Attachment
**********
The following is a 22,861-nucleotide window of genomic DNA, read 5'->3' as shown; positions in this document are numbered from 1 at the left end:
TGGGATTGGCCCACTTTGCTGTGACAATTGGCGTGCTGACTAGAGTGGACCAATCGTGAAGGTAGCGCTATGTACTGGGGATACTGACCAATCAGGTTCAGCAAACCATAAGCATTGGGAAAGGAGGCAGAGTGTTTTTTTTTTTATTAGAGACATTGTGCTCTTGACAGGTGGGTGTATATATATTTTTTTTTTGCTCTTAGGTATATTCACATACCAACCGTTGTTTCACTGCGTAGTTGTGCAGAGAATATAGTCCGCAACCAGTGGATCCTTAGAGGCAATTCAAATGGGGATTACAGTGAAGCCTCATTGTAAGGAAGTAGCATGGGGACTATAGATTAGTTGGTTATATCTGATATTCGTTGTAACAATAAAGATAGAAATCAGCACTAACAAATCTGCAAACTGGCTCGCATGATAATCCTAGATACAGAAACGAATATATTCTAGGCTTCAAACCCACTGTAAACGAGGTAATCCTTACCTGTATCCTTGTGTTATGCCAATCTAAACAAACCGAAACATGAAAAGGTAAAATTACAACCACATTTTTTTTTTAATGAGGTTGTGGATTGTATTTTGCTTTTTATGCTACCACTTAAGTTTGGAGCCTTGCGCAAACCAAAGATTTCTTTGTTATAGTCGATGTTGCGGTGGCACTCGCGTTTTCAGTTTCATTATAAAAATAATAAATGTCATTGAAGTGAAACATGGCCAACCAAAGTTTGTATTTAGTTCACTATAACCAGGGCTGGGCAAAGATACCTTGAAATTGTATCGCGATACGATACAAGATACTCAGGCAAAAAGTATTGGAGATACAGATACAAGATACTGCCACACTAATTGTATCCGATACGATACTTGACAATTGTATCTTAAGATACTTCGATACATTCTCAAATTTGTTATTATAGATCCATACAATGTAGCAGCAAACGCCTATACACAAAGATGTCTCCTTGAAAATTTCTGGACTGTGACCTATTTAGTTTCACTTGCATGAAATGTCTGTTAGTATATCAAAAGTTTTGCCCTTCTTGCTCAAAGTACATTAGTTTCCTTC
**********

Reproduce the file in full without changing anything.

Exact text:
The following is a 22,861-nucleotide window of genomic DNA, read 5'->3' as shown; positions in this document are numbered from 1 at the left end:
TGGGATTGGCCCACTTTGCTGTGACAATTGGCGTGCTGACTAGAGTGGACCAATCGTGAAGGTAGCGCTATGTACTGGGGATACTGACCAATCAGGTTCAGCAAACCATAAGCATTGGGAAAGGAGGCAGAGTGTTTTTTTTTTTATTAGAGACATTGTGCTCTTGACAGGTGGGTGTATATATATTTTTTTTTTGCTCTTAGGTATATTCACATACCAACCGTTGTTTCACTGCGTAGTTGTGCAGAGAATATAGTCCGCAACCAGTGGATCCTTAGAGGCAATTCAAATGGGGATTACAGTGAAGCCTCATTGTAAGGAAGTAGCATGGGGACTATAGATTAGTTGGTTATATCTGATATTCGTTGTAACAATAAAGATAGAAATCAGCACTAACAAATCTGCAAACTGGCTCGCATGATAATCCTAGATACAGAAACGAATATATTCTAGGCTTCAAACCCACTGTAAACGAGGTAATCCTTACCTGTATCCTTGTGTTATGCCAATCTAAACAAACCGAAACATGAAAAGGTAAAATTACAACCACATTTTTTTTTTAATGAGGTTGTGGATTGTATTTTGCTTTTTATGCTACCACTTAAGTTTGGAGCCTTGCGCAAACCAAAGATTTCTTTGTTATAGTCGATGTTGCGGTGGCACTCGCGTTTTCAGTTTCATTATAAAAATAATAAATGTCATTGAAGTGAAACATGGCCAACCAAAGTTTGTATTTAGTTCACTATAACCAGGGCTGGGCAAAGATACCTTGAAATTGTATCGCGATACGATACAAGATACTCAGGCAAAAAGTATTGGAGATACAGATACAAGATACTGCCACACTAATTGTATCCGATACGATACTTGACAATTGTATCTTAAGATACTTCGATACATTCTCAAATTTGTTATTATAGATCCATACAATGTAGCAGCAAACGCCTATACACAAAGATGTCTCCTTGAAAATTTCTGGACTGTGACCTATTTAGTTTCACTTGCATGAAATGTCTGTTAGTATATCAAAAGTTTTGCCCTTCTTGCTCAAAGTACATTAGTTTCCTTC